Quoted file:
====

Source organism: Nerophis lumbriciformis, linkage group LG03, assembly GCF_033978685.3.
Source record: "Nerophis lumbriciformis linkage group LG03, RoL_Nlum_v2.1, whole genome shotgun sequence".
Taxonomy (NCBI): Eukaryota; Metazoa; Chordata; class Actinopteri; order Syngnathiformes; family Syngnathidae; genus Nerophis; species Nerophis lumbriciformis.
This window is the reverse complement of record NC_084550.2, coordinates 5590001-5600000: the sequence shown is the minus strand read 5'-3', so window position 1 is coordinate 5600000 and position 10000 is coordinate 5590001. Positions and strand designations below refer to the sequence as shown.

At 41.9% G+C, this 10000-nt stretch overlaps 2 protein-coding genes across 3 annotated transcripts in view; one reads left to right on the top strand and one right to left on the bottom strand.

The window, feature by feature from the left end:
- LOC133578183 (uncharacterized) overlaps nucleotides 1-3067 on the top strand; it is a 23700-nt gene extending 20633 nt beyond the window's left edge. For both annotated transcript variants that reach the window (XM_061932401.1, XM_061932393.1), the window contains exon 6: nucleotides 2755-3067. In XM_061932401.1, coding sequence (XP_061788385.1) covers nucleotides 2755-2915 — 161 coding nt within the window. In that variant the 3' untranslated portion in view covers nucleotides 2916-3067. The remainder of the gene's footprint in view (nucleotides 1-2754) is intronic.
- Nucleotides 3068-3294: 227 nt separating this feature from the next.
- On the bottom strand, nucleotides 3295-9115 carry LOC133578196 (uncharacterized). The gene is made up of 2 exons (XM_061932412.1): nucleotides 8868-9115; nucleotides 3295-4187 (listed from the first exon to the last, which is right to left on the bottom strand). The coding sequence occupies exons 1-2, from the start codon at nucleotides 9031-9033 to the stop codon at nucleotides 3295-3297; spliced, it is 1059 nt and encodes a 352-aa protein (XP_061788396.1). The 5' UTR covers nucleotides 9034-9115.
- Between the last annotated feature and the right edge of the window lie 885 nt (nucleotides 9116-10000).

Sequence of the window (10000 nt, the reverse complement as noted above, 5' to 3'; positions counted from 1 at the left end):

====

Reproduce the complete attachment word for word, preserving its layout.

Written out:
Source organism: Nerophis lumbriciformis, linkage group LG03, assembly GCF_033978685.3.
Source record: "Nerophis lumbriciformis linkage group LG03, RoL_Nlum_v2.1, whole genome shotgun sequence".
Taxonomy (NCBI): Eukaryota; Metazoa; Chordata; class Actinopteri; order Syngnathiformes; family Syngnathidae; genus Nerophis; species Nerophis lumbriciformis.
This window is the reverse complement of record NC_084550.2, coordinates 5590001-5600000: the sequence shown is the minus strand read 5'-3', so window position 1 is coordinate 5600000 and position 10000 is coordinate 5590001. Positions and strand designations below refer to the sequence as shown.

At 41.9% G+C, this 10000-nt stretch overlaps 2 protein-coding genes across 3 annotated transcripts in view; one reads left to right on the top strand and one right to left on the bottom strand.

The window, feature by feature from the left end:
- LOC133578183 (uncharacterized) overlaps nucleotides 1-3067 on the top strand; it is a 23700-nt gene extending 20633 nt beyond the window's left edge. For both annotated transcript variants that reach the window (XM_061932401.1, XM_061932393.1), the window contains exon 6: nucleotides 2755-3067. In XM_061932401.1, coding sequence (XP_061788385.1) covers nucleotides 2755-2915 — 161 coding nt within the window. In that variant the 3' untranslated portion in view covers nucleotides 2916-3067. The remainder of the gene's footprint in view (nucleotides 1-2754) is intronic.
- Nucleotides 3068-3294: 227 nt separating this feature from the next.
- On the bottom strand, nucleotides 3295-9115 carry LOC133578196 (uncharacterized). The gene is made up of 2 exons (XM_061932412.1): nucleotides 8868-9115; nucleotides 3295-4187 (listed from the first exon to the last, which is right to left on the bottom strand). The coding sequence occupies exons 1-2, from the start codon at nucleotides 9031-9033 to the stop codon at nucleotides 3295-3297; spliced, it is 1059 nt and encodes a 352-aa protein (XP_061788396.1). The 5' UTR covers nucleotides 9034-9115.
- Between the last annotated feature and the right edge of the window lie 885 nt (nucleotides 9116-10000).

Sequence of the window (10000 nt, the reverse complement as noted above, 5' to 3'; positions counted from 1 at the left end):